A few years ago I went to a gastroenterologist for my constipation.  She recommended that I stop the magnesium preparation that I was taking and sip Smooth Move Tea (a senna product). I didn’t like this recommendation so I didn’t do it.  I’d tried senna products before, and they never worked for me.  I felt the doctor clearly wasn’t listening to my story, so I found a different doctor.  I mean, I’d told her I had given up pizza and bread and ice cream to try to beat my severe, chronic constipation–did she really think that sipping a simple tea was going to work?  Like she blew me off, I blew her off and did not try that blasted tea.  Last year, however, after having the baby, my constipation had some bad spells.  So I decided to get off my high horse and try the stupid tea.  The tea did nothing but cause severe cramps. (Point: Patients usually know their bodies.)  I also tried some other OTC laxatives, but they also did nothing but cause cramps and create no bowel movement.

Bottom-line:  These products don’t work well for me.  They never have, and they still don’t.  I get terrible cramping and little to no bowel movement.  To get a bowel movement, I have to take like 12 or more pills of whatever.  I’d better stick to giving up pizza.

Herbs and Spices

I use a lot of herbs and spices when I cook, both fresh and dried.  I’ve tried increasing these over the last several months.  Nothing has seemed to jump up and shout that it is making my gut move specifically.  But they taste good and have many great properties.  Could they be doing slow magical work?  Sure.  I’ll keep using my herbs and spices:  turmeric, Ceylon cinnamon, cardamom, fresh-pressed garlic allowed to sit ten minutes, coriander, allspice, nutmeg, saffron, fresh cilantro, fresh parsley, rosemary, and so on and so forth.

Bottom-line:  Herbs and spices are worth adding in for overall health even if they don’t clearly seem to make a definable difference in my GI motility.

Diverse Fiber

I’ve read some fascinating anecdotes about people who tanked up on diverse fibers and reversed their GI, SIBO, and food issues.  (Fiber is a VERY complex term.  Please consider reading about it here.)  Fiber in the forms of legumes, Metamucil, and whole grains has never worked for me.  But as I’ve researched, I’ve come to find that I’m not needing the “skin” fiber of foods that I thought I needed for bulk–or even “soluble” or “insoluble” fiber.  There are other, less definable, carbohydrates that the bacteria in our guts may chomp on to produce by-products that stimulate and repair the gut.  So I devoted a couple of months to trying high dose “fibers”:  glucommannan (cramping), FOS/inulin/beta glucan (no change), psyllium (no increase in movement but more bulk), and oatmeal/blueberry/potato starch smoothies three times a day (no change).  I had no significant set-backs from these attempts, but I still needed tons of magnesium.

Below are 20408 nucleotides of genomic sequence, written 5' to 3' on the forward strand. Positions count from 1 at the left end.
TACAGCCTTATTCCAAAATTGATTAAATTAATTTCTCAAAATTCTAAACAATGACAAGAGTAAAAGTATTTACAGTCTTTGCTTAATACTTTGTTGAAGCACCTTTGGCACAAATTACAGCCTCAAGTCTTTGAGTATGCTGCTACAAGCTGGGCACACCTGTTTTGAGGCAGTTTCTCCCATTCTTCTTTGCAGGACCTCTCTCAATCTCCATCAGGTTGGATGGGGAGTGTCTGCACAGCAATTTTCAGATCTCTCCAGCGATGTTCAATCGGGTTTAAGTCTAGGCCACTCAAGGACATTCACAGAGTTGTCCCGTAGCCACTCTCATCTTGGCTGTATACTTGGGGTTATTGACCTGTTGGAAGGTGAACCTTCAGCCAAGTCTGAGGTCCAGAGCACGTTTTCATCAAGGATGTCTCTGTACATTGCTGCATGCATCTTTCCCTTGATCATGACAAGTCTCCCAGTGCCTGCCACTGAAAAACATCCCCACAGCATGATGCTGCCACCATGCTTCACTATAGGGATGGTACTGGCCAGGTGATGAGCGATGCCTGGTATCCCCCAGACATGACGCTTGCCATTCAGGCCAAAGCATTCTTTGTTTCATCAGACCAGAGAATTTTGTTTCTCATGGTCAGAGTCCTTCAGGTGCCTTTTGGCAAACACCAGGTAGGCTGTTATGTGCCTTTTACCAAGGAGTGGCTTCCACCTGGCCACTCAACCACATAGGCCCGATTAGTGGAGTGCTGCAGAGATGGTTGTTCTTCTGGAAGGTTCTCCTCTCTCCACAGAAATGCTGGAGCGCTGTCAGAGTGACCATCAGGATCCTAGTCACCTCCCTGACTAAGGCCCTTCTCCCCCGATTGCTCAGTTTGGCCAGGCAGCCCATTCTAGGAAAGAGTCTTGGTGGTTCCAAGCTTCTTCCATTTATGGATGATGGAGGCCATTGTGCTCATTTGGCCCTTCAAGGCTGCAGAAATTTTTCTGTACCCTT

The “fiber” that seems to do me best is resistant starch “fiber” via green bananas (in smoothies), cold cooked rice (as in rice salad), and cold cooked potatoes (great over a salad topped with vinaigrette).  I also occasionally pop a bit of raw potato.  I do feel these “fiber” foods help me if consumed daily.

Also, over the summer I inadvertently upped my raw vegetable intake with delicious Israeli-inspired salads a good friend taught me to make.  Raw vegetable intake at the beginning of my journey killed my bloating problems.  Not anymore.  Once a gut’s environment is improved, I think raw vegetables and fruits are important.  Maybe the addition of these salads helped.

Bottom-line:  I can’t be 100% sure, but I do think that the resistant starch foods eaten daily and the salads play a role in the recent progress of my gut.  (And these are amazing salads!  Not the kind boring ones I used to make.)  The powders and supplements I tried didn’t work for me. (Too easy.)

Triphala

I tried some triphala.  No luck.  Nothing bad.  But nothing improved, and although it is listed as safe in some places for nursing (and other places not), I thought my baby had looser stools when I titrated up the dose.  So I ditched triphala.

Essential Oils

Oh man.  I love the way these smell.  Some people swear success in helping their constipation with essential oils.  I’ve tried two different times and no go for me.